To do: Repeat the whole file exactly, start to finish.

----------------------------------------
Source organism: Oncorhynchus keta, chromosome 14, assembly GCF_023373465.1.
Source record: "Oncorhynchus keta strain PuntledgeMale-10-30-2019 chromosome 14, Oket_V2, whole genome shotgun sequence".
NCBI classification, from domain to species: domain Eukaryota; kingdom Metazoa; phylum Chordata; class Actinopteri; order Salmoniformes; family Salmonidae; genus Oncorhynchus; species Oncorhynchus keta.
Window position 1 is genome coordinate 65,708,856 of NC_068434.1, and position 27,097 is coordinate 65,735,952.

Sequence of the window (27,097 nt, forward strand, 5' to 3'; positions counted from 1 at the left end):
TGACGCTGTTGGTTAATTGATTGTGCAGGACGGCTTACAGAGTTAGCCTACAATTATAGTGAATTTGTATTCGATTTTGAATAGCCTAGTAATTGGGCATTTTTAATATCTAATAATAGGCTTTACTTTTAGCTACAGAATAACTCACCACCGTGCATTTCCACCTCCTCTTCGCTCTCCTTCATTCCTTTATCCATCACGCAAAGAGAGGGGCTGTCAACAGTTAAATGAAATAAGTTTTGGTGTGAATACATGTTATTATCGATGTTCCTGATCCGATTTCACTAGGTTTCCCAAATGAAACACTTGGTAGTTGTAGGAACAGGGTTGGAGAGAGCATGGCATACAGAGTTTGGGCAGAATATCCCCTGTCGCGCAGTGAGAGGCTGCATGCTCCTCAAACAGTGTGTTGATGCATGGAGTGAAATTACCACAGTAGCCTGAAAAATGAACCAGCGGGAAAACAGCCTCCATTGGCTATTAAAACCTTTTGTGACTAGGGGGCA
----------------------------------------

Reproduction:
Source organism: Oncorhynchus keta, chromosome 14, assembly GCF_023373465.1.
Source record: "Oncorhynchus keta strain PuntledgeMale-10-30-2019 chromosome 14, Oket_V2, whole genome shotgun sequence".
NCBI classification, from domain to species: domain Eukaryota; kingdom Metazoa; phylum Chordata; class Actinopteri; order Salmoniformes; family Salmonidae; genus Oncorhynchus; species Oncorhynchus keta.
Window position 1 is genome coordinate 65,708,856 of NC_068434.1, and position 27,097 is coordinate 65,735,952.

Sequence of the window (27,097 nt, forward strand, 5' to 3'; positions counted from 1 at the left end):
TGACGCTGTTGGTTAATTGATTGTGCAGGACGGCTTACAGAGTTAGCCTACAATTATAGTGAATTTGTATTCGATTTTGAATAGCCTAGTAATTGGGCATTTTTAATATCTAATAATAGGCTTTACTTTTAGCTACAGAATAACTCACCACCGTGCATTTCCACCTCCTCTTCGCTCTCCTTCATTCCTTTATCCATCACGCAAAGAGAGGGGCTGTCAACAGTTAAATGAAATAAGTTTTGGTGTGAATACATGTTATTATCGATGTTCCTGATCCGATTTCACTAGGTTTCCCAAATGAAACACTTGGTAGTTGTAGGAACAGGGTTGGAGAGAGCATGGCATACAGAGTTTGGGCAGAATATCCCCTGTCGCGCAGTGAGAGGCTGCATGCTCCTCAAACAGTGTGTTGATGCATGGAGTGAAATTACCACAGTAGCCTGAAAAATGAACCAGCGGGAAAACAGCCTCCATTGGCTATTAAAACCTTTTGTGACTAGGGGGCA